A life on hold

Thanksgiving Day accident seriously injures local woman


Not long after Kylea Fish of Tomah last talked to her daughter, she got the call from an officer that she had been in a serious auto accident.

“A short 27 minutes, and life was forever changed,” said Fish.

Samara Steinmetz, 18, is in critical care following a Thanksgiving Day accident on Hwy. 16.

Samara was driving from Tomah to help her father, Ken Steinmetz, and his wife cook for the holiday in Sparta when her car hit a patch of black ice, sending her sideways into oncoming traffic. She was T-boned by a pickup truck on the passenger side.

“We got the call at 9:41 a.m. that there had been an accident, and off to the hospital we went,” said Steinmetz.

Samara has been fighting for her life at Gundersen Lutheran Medical Center in La Crosse, with a host of serious injuries: brain injuries; fractured vertebrae in her neck; broken jaw, ribs and pelvis; a hole in a lung; and a laceration on her liver.

The most concerning thing right now though, according to Samara’s GoFundMe page, is an occipital cervical dislocation, which means her skull is no longer attached to her spine. Doctors told the family about 70% of people die instantly from this, and another 15% die while being transported by ambulance. Samara was among the 15% of people who make it to the hospital for treatment. Of that 15%, most pass away in the hospital within 36 hours.

“So she’s beat two of those stats already,” said Steinmetz.

Samara has been in and out of consciousness and had permanent rods attached to plates screwed into her skull and back. This has left her without the ability to turn her head or move it up and down. She had another surgery Wednesday to insert a tracheotomy to get her off the ventilator, and a feeding tube was also installed.

“Critical care is a rollercoaster,” said Fish. “You have really good days and then you have really bad days.”

The positive news, according to her father, is that she seems to have feeling throughout her body, can track movement with her eyes – one works a little better than the other right now ­– will squeeze hands and can wiggle her toes on command.

When Samara is well enough to leave Gundersen, she will eventually be placed full time in a facility for physical and other therapies. Steinmetz said it could be up to two years before her progress plateaus and they find out what her level of functioning will be.

She will need to learn to walk again and feed herself, according to Fish.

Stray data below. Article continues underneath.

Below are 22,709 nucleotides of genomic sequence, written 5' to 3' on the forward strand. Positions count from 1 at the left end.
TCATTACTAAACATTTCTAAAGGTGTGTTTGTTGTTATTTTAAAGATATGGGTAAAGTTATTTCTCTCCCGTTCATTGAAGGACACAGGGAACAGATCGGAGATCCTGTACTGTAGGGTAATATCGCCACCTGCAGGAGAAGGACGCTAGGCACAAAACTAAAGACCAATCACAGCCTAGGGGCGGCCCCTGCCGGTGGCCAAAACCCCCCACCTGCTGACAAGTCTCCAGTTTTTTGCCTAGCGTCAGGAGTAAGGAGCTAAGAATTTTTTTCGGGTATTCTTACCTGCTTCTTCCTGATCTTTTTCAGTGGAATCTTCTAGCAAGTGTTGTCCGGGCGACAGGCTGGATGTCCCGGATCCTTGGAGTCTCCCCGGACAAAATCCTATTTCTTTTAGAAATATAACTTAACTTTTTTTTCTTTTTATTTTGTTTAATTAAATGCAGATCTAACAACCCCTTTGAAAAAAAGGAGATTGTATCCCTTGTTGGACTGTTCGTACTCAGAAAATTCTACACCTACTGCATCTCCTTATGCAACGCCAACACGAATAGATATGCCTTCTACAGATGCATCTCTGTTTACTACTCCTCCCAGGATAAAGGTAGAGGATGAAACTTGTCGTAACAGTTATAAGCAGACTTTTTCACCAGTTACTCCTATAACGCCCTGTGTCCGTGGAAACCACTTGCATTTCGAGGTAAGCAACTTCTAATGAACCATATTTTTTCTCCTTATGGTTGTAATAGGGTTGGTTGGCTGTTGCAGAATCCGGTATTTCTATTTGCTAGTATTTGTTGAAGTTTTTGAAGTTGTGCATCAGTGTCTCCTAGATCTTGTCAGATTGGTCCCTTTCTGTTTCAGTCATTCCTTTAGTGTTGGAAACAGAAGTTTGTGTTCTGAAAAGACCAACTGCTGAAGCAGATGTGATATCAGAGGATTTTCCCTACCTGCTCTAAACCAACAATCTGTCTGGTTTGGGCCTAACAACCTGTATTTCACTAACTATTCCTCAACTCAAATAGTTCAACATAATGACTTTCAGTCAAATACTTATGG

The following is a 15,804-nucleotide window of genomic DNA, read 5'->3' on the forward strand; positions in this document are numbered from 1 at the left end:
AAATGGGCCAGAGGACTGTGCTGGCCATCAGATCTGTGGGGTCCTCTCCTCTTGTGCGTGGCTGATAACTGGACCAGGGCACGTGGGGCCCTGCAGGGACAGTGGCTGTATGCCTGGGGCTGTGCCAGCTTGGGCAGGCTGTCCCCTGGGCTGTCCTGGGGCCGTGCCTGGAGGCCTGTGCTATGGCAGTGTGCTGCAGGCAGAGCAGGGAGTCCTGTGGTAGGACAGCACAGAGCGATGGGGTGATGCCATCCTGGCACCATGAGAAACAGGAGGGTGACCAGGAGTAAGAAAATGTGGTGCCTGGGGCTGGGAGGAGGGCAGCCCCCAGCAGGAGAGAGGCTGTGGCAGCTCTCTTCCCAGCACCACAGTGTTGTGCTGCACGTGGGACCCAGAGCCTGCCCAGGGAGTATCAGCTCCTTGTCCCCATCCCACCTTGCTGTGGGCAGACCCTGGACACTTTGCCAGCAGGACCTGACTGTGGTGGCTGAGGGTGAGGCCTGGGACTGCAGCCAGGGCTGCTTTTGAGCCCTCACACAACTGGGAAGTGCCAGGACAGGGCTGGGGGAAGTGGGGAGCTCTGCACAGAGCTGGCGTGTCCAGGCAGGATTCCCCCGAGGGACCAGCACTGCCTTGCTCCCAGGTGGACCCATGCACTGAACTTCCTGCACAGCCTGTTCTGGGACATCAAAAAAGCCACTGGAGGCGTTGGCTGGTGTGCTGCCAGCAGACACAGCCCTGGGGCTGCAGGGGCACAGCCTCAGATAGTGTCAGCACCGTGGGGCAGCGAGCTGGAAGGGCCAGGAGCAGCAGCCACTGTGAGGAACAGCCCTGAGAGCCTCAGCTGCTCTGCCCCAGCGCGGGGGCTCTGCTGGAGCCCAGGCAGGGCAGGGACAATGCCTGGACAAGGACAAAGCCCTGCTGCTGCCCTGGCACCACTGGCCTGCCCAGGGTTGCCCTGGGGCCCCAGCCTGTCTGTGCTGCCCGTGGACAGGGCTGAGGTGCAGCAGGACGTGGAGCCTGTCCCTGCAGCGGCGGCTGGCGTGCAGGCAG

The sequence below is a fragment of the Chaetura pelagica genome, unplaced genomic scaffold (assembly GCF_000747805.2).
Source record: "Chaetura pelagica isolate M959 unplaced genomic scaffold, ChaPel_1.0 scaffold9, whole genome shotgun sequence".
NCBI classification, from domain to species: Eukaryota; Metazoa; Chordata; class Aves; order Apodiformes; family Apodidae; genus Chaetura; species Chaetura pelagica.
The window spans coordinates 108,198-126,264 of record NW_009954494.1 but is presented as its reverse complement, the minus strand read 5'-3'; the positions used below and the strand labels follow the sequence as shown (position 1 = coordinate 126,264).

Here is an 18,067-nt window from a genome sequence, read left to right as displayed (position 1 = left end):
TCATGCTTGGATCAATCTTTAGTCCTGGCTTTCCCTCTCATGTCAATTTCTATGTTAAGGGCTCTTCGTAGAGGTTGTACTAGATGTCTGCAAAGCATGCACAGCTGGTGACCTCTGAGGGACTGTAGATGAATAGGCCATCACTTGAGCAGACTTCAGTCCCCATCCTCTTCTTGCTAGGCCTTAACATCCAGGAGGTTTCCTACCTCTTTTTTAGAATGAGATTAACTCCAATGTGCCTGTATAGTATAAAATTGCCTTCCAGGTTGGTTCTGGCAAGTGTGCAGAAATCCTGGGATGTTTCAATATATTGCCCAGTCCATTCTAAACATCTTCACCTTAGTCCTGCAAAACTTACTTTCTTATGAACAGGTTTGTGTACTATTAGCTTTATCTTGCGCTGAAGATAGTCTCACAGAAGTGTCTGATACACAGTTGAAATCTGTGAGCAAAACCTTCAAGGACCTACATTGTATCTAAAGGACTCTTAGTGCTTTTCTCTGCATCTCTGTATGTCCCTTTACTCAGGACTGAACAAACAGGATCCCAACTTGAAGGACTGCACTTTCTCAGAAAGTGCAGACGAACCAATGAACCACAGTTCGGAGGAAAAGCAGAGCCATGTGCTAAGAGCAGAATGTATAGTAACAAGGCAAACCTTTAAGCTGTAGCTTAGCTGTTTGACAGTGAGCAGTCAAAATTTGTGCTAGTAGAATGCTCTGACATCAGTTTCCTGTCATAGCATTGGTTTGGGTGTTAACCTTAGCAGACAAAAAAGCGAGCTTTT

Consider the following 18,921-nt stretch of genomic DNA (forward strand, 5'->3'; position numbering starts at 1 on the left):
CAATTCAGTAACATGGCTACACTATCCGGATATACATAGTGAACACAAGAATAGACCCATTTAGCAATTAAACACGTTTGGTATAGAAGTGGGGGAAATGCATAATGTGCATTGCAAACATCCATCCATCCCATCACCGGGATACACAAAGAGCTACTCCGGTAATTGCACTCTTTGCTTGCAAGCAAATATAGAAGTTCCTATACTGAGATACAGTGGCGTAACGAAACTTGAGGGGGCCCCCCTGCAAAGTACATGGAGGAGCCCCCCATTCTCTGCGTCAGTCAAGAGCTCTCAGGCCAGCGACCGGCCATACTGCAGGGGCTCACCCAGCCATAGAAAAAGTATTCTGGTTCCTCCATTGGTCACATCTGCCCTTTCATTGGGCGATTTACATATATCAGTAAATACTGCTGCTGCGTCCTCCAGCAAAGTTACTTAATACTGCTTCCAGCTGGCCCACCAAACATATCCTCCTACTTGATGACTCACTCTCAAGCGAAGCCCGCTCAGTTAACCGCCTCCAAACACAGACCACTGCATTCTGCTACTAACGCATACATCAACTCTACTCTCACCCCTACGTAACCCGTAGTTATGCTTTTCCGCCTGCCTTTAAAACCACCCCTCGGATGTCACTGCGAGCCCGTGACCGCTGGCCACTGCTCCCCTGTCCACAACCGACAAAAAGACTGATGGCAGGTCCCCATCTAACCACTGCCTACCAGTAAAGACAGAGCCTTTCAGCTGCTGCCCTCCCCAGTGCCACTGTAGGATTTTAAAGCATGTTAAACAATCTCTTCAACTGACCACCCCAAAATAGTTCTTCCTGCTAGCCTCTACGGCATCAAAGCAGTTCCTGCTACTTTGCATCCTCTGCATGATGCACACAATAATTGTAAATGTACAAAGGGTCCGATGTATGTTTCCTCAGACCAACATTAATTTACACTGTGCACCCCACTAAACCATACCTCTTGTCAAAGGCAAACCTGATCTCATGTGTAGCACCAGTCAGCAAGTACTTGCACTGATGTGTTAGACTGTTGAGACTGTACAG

The nearest rehab facilities that would meet her needs are in Madison, Milwaukee or the Twin Cities.

“It’s going to be quite a challenge to find time to work and visit and help her with whatever she needs,” she said.

For now, Fish is off from work at the Tomah Walmart Distribution Center through December. She’s grateful she has banked sick time to use but eventually will have to go back to work. She spends between 12 and 15 hours a day with Samara, switching off with Steinmetz. She returns in the evening to help with Samara’s bedtime routine, which includes bathing and stretching her limbs and fingers to help keep the muscles moving. Because of her brain injury, Samara must be moved to different positions each hour.

Steinmetz drives from Sparta to work 10-hour days at Trane in La Crosse. He said he leaves about 4:30 a.m. so he can spend time with Samara before he goes to work and gets home just in time to go to bed.

“We’re living on about six hours of sleep at night to try to be with this kid as much as we can,” Steinmetz said.

Samara, a 2020 graduate of Tomah High School, is enrolled in online classes at Western Technical College and intended to transfer to UW-Madison to pursue a degree in psychology, according to Steinmetz.

She enjoys doing “artsy” activities with her younger sisters, Zoe, 13, and Aubree, 11, said Fish. Her sisters were excited when Samara opened her eyes for them during a Tuesday night visit.

Both parents said she loves animals, especially otters, said Steinmetz. She enjoys going for motorcycle rides with him, and has been kayaking, zip lining and whitewater rafting.

While the parents juggle their time, Fish’s brother Kale Winchel has stepped up to help ease their burden. He created the GoFundMe page and is selling T-shirts, bracelets and stickers to help offset the costs of her care.

“If anything else, this has brought us so much closer as a family,” Fish said of her brother’s help and support.

“We are really hopeful. She’s made it this far and we’re hoping we can see this out and she can come home. And get her life back to as normal as possible. It’ll never be the same, of course. That’s gone.

“We’re not ever going to get her life back, but we’re going to build a new one and make the best of what we’ve been given,” Fish said.

You can find Samara’s GoFundMe page at https://www.gofundme.com/f/help-samara-with-her-medical-expenses

In addition to monetary support, Fish said prayers for a full recovery would be much appreciated.

“We’re looking at a really long, long haul here,” she said.


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